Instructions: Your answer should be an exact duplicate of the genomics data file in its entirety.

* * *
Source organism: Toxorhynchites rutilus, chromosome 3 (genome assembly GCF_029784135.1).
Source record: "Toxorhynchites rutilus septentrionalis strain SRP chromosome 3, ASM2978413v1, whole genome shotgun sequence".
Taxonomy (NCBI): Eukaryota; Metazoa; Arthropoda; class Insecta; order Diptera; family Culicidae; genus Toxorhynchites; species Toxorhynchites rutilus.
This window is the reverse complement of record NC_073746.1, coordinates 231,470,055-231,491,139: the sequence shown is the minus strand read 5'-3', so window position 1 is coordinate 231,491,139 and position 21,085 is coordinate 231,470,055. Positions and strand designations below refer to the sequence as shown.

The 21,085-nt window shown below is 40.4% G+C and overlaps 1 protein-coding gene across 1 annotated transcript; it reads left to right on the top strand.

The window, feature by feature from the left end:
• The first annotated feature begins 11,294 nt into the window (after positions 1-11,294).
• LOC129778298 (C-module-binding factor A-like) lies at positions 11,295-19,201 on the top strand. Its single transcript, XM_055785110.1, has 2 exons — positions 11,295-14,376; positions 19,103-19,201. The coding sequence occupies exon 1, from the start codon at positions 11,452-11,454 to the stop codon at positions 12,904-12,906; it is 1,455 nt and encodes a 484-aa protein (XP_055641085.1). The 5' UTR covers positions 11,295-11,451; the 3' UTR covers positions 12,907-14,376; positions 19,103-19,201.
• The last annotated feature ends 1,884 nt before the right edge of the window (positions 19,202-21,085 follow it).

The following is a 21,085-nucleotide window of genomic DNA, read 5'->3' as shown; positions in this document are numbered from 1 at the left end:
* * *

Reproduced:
Source organism: Toxorhynchites rutilus, chromosome 3 (genome assembly GCF_029784135.1).
Source record: "Toxorhynchites rutilus septentrionalis strain SRP chromosome 3, ASM2978413v1, whole genome shotgun sequence".
Taxonomy (NCBI): Eukaryota; Metazoa; Arthropoda; class Insecta; order Diptera; family Culicidae; genus Toxorhynchites; species Toxorhynchites rutilus.
This window is the reverse complement of record NC_073746.1, coordinates 231,470,055-231,491,139: the sequence shown is the minus strand read 5'-3', so window position 1 is coordinate 231,491,139 and position 21,085 is coordinate 231,470,055. Positions and strand designations below refer to the sequence as shown.

The 21,085-nt window shown below is 40.4% G+C and overlaps 1 protein-coding gene across 1 annotated transcript; it reads left to right on the top strand.

The window, feature by feature from the left end:
• The first annotated feature begins 11,294 nt into the window (after positions 1-11,294).
• LOC129778298 (C-module-binding factor A-like) lies at positions 11,295-19,201 on the top strand. Its single transcript, XM_055785110.1, has 2 exons — positions 11,295-14,376; positions 19,103-19,201. The coding sequence occupies exon 1, from the start codon at positions 11,452-11,454 to the stop codon at positions 12,904-12,906; it is 1,455 nt and encodes a 484-aa protein (XP_055641085.1). The 5' UTR covers positions 11,295-11,451; the 3' UTR covers positions 12,907-14,376; positions 19,103-19,201.
• The last annotated feature ends 1,884 nt before the right edge of the window (positions 19,202-21,085 follow it).

The following is a 21,085-nucleotide window of genomic DNA, read 5'->3' as shown; positions in this document are numbered from 1 at the left end: